I mean, take a line like “These artists all struggled and plugged away until Warhol effectively sponsored the Velvets like a football team”. Forgive me if my fag packet calculations are off, but there were less than 100 days between the VU’s first paid gig and Warhol becoming their manager. Summer colds last longer than this alleged lengthy period of “struggle and plugging” in obscurity. And even then, where did Warhol’s patronage get them? Because for this to actually be relevant to Mof Gimmers argument here, they’d have needed to go on top Lady Gaga-esque world-crushing fame. Instead, “Velvet Underground and Nico” spent one week at #171 in the charts before falling out, never to be seen again. This was their commercial peak. To put this in context, the last two artistes we could find to have had an album debut at #171 in America are “Whiskey Falls” and “A Skylit Drive”. No, me neither.
(Also, it’s kinda lol but mostly sad that an argument about “whiteness” and ignorances associated therein is framed within an article whereby The Quietus’s content manager chosen to hyperlink a mention of “forming like Voltron” to, not “Protect Ya Neck”, but rather a Wikipedia page about Transformers).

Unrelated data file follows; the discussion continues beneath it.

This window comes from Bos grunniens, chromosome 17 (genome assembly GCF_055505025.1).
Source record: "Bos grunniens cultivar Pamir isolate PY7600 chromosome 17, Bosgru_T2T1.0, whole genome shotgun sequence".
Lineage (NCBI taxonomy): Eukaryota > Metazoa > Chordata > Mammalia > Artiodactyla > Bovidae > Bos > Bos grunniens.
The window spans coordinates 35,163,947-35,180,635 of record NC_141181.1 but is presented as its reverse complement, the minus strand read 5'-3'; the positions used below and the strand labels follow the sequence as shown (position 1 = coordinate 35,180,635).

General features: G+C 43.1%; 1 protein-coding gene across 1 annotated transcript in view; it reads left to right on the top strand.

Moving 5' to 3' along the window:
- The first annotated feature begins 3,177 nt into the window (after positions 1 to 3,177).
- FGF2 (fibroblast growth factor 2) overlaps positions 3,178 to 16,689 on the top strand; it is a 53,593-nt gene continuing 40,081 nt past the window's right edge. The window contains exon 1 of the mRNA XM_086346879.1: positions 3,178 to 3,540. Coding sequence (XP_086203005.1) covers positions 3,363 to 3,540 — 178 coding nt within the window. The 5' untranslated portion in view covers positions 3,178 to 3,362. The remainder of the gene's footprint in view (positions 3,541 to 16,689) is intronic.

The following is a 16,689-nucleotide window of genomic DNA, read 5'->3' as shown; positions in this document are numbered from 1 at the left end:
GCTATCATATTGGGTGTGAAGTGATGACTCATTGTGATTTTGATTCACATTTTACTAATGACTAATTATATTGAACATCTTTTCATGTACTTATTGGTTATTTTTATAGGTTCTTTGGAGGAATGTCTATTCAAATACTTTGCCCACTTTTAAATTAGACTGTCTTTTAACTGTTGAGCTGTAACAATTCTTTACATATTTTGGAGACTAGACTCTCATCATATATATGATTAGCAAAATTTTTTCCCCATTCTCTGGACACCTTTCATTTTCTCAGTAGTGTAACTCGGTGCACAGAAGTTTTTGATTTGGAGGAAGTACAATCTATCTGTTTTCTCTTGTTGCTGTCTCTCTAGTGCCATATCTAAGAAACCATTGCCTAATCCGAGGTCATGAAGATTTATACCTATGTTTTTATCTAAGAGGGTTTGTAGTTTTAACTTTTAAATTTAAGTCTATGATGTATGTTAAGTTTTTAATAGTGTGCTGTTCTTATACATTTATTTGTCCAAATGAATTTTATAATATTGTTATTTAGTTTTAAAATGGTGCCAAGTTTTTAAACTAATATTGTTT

Before we go any further, we need to explain why any hack could care about Lady Gaga:
a) “Let’s Dance” and “Paparazzi”, whilst being big hits, were heavily slept on by music writers. When “Bad Romance” hit, there was a sudden collective realisation that “oh shit, she’s here to stay”, and critics promptly set about overtating for lost time. Pitchfork, which didn’t actually bother to review “The Fame”, claimed in its “The Fame Monster” write-up that “somebody flicked a switch on Lady Gaga” and “she’d become kind of awesome”, as if there’s any discernable progression between two albums that were actually recorded at the same fucking time
b) Such is the paucity of pop talent in 2010 that heads are more than prepared to anoint Gaga as The Queen of Pop simply by dint of her having one-and-a-half good songs. To put this in perspective…. Amerie had two good songs, Lumidee had two songs, Tweet had two good gons… fuck it, Cake had two good songs. I didn’t see Mof Gimmers queuing up to kiss the rings and place the crown on any of those cats.
The real problem here is that Mof Gimmers is argument a point that doesn’t exist. The critical establishment absolutely adores Lady Gaga, and the collective critical weigh of Bowie, Pop and Reed is probably, currently, the lowest its ever been.